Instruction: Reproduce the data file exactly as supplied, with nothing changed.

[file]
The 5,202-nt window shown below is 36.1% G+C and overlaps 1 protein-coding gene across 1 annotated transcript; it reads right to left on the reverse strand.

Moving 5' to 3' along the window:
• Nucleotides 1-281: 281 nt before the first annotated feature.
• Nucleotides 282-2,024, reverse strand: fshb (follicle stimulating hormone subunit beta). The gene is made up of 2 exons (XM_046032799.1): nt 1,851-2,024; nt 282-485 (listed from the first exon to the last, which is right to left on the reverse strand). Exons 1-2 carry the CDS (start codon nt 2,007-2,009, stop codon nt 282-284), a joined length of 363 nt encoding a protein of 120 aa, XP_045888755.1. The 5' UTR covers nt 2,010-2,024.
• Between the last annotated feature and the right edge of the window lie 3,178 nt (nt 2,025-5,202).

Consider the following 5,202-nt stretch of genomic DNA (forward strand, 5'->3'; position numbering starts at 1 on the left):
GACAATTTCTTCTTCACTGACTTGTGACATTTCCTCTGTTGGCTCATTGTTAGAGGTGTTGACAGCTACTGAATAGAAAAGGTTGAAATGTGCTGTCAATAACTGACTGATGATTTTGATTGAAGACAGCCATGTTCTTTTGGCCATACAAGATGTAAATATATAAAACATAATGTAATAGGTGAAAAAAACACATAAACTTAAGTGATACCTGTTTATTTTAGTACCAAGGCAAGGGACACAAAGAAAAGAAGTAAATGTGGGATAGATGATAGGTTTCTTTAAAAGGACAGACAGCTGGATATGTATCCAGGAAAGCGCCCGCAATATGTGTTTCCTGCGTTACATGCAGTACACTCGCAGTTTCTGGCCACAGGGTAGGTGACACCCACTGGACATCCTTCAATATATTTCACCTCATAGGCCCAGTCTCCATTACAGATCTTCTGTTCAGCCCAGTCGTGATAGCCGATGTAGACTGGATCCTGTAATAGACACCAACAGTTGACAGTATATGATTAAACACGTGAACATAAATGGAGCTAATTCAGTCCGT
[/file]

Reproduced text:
The 5,202-nt window shown below is 36.1% G+C and overlaps 1 protein-coding gene across 1 annotated transcript; it reads right to left on the reverse strand.

Moving 5' to 3' along the window:
• Nucleotides 1-281: 281 nt before the first annotated feature.
• Nucleotides 282-2,024, reverse strand: fshb (follicle stimulating hormone subunit beta). The gene is made up of 2 exons (XM_046032799.1): nt 1,851-2,024; nt 282-485 (listed from the first exon to the last, which is right to left on the reverse strand). Exons 1-2 carry the CDS (start codon nt 2,007-2,009, stop codon nt 282-284), a joined length of 363 nt encoding a protein of 120 aa, XP_045888755.1. The 5' UTR covers nt 2,010-2,024.
• Between the last annotated feature and the right edge of the window lie 3,178 nt (nt 2,025-5,202).

Consider the following 5,202-nt stretch of genomic DNA (forward strand, 5'->3'; position numbering starts at 1 on the left):
GACAATTTCTTCTTCACTGACTTGTGACATTTCCTCTGTTGGCTCATTGTTAGAGGTGTTGACAGCTACTGAATAGAAAAGGTTGAAATGTGCTGTCAATAACTGACTGATGATTTTGATTGAAGACAGCCATGTTCTTTTGGCCATACAAGATGTAAATATATAAAACATAATGTAATAGGTGAAAAAAACACATAAACTTAAGTGATACCTGTTTATTTTAGTACCAAGGCAAGGGACACAAAGAAAAGAAGTAAATGTGGGATAGATGATAGGTTTCTTTAAAAGGACAGACAGCTGGATATGTATCCAGGAAAGCGCCCGCAATATGTGTTTCCTGCGTTACATGCAGTACACTCGCAGTTTCTGGCCACAGGGTAGGTGACACCCACTGGACATCCTTCAATATATTTCACCTCATAGGCCCAGTCTCCATTACAGATCTTCTGTTCAGCCCAGTCGTGATAGCCGATGTAGACTGGATCCTGTAATAGACACCAACAGTTGACAGTATATGATTAAACACGTGAACATAAATGGAGCTAATTCAGTCCGT